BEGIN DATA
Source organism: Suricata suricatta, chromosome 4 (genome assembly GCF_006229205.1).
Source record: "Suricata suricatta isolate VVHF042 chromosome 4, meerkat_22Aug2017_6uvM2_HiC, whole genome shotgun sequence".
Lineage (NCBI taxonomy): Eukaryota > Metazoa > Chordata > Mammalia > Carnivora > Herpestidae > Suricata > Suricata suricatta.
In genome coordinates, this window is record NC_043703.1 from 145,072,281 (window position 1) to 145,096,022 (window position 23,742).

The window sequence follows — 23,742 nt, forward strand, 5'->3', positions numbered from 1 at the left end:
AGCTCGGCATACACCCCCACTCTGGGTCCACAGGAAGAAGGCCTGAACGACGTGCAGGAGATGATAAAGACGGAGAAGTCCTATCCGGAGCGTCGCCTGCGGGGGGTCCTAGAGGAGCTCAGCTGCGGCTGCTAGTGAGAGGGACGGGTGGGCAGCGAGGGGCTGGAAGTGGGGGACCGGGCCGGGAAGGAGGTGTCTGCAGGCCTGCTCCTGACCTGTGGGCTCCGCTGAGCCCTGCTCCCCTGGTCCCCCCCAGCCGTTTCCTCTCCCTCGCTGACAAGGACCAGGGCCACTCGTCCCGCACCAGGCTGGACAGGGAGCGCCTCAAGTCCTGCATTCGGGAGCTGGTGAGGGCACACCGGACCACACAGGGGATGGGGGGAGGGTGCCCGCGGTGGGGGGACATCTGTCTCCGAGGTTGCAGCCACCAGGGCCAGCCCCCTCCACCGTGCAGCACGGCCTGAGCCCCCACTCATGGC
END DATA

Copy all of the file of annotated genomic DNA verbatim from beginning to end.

Source organism: Suricata suricatta, chromosome 4 (genome assembly GCF_006229205.1).
Source record: "Suricata suricatta isolate VVHF042 chromosome 4, meerkat_22Aug2017_6uvM2_HiC, whole genome shotgun sequence".
Lineage (NCBI taxonomy): Eukaryota > Metazoa > Chordata > Mammalia > Carnivora > Herpestidae > Suricata > Suricata suricatta.
In genome coordinates, this window is record NC_043703.1 from 145,072,281 (window position 1) to 145,096,022 (window position 23,742).

The window sequence follows — 23,742 nt, forward strand, 5'->3', positions numbered from 1 at the left end:
AGCTCGGCATACACCCCCACTCTGGGTCCACAGGAAGAAGGCCTGAACGACGTGCAGGAGATGATAAAGACGGAGAAGTCCTATCCGGAGCGTCGCCTGCGGGGGGTCCTAGAGGAGCTCAGCTGCGGCTGCTAGTGAGAGGGACGGGTGGGCAGCGAGGGGCTGGAAGTGGGGGACCGGGCCGGGAAGGAGGTGTCTGCAGGCCTGCTCCTGACCTGTGGGCTCCGCTGAGCCCTGCTCCCCTGGTCCCCCCCAGCCGTTTCCTCTCCCTCGCTGACAAGGACCAGGGCCACTCGTCCCGCACCAGGCTGGACAGGGAGCGCCTCAAGTCCTGCATTCGGGAGCTGGTGAGGGCACACCGGACCACACAGGGGATGGGGGGAGGGTGCCCGCGGTGGGGGGACATCTGTCTCCGAGGTTGCAGCCACCAGGGCCAGCCCCCTCCACCGTGCAGCACGGCCTGAGCCCCCACTCATGGC